From Catherine_Creagan - 11.6.09
...if you ain't got land. So spake Danny Glover's character in Silverado. I think he was right, at least in part. To me, wealth in the land you own is infinitely more valuable and defining than hard cash or stock options. Which is why Eminent Domain makes my skin crawl. Sure--the government will reimburse you for your loss. Sorry there's a highway running through your orchard, but here's a few thousand to ease the pain. This is, methinks, a pretty clear case of someone knowing the price, but not the cost. How can money mend the heartache of seeing something you've known and loved taken and changed unalterably? Memories cannot be bought, love is not purchasable. When you grow up or grow old with the land, the loss of it is beyond price. At that point, the idea of someone thinking they could make good the loss is almost insulting. There is a country road just two miles from my home that is going to be turned into a four lane highway sometime soon. Apparently our good representatives in the State legislature felt that the convenience of four lanes just couldn't be passed up. So those who live on either side of that road will bid farewell to ancient apple trees, blueberries, and other irreplaceable landmarks so that the devilishly impatient denizens of Battle Ground can whiz along to the freeway with even more reckless abandon. And don't worry! Not only will this be more convenient, the land "owners" whose land is being appropriated by the Department of Transportation will be compensated in full. I don't think the good folks in charge of this project have the faintest idea of what the cost will really be. In the words of the fantastically sarcastic Dirty Harry: "Marvelous."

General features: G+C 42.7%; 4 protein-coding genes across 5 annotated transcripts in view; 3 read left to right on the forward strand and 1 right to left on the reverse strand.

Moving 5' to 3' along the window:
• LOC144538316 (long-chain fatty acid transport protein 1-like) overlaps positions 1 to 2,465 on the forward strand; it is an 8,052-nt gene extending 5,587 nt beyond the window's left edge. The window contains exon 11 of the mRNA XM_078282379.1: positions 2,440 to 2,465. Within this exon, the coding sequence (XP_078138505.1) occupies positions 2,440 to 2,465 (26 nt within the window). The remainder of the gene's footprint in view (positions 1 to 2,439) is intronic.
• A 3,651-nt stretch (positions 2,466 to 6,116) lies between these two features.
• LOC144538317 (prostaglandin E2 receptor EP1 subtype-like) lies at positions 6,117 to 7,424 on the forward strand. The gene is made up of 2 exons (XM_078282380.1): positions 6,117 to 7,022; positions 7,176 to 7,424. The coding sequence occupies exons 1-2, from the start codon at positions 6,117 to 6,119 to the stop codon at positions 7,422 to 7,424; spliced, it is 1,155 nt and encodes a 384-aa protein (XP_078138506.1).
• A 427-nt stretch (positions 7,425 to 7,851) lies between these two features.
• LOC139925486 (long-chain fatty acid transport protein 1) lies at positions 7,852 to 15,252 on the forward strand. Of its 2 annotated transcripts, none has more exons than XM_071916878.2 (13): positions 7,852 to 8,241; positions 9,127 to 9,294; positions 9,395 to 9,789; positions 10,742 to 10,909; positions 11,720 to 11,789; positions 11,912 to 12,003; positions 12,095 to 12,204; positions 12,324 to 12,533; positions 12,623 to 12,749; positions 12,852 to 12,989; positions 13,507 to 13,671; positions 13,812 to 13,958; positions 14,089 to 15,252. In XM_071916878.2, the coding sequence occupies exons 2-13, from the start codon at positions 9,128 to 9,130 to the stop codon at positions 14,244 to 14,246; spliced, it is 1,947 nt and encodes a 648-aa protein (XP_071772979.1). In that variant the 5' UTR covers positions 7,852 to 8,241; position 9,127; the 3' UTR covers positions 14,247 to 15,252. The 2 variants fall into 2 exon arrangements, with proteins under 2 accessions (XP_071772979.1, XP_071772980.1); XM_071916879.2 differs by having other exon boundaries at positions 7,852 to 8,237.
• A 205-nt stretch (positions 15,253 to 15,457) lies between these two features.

From Catherine_Creagan - 10.6.09
For those of this blog's readers who are fans of This American Life (as I am), there is a nifty way to download any episode you like. Just type in http://audio.thisamericanlife.org/jomamashouse/ismymamashouse/EPISODENUMBER.mp3 to the search bar with EPISODENUMBER replaced with the episode you want. (1-382 currently). For a list of the best episodes to try, go here http://www.thisamericanlife.org/Radio_Favorites.aspx.
From Ben - 10.6.09
Love bade me welcome, yet my soul drew back, Guilty of dust and sin. But quick-ey'd Love, observing me grow slack From my first entrance in, Drew nearer to me, sweetly questioning If I lack'd anything. "A guest," I answer'd, "worthy to be here"; Love said, "You shall be he." "I, the unkind, the ungrateful? ah my dear, I cannot look on thee." Love took my hand and smiling did reply, "Who made the eyes but I?" "Truth, Lord, but I have marr'd them; let my shame Go where it doth deserve." "And know you not," says Love, "who bore the blame?" "My dear, then I will serve." "You must sit down," says Love, "and taste my meat."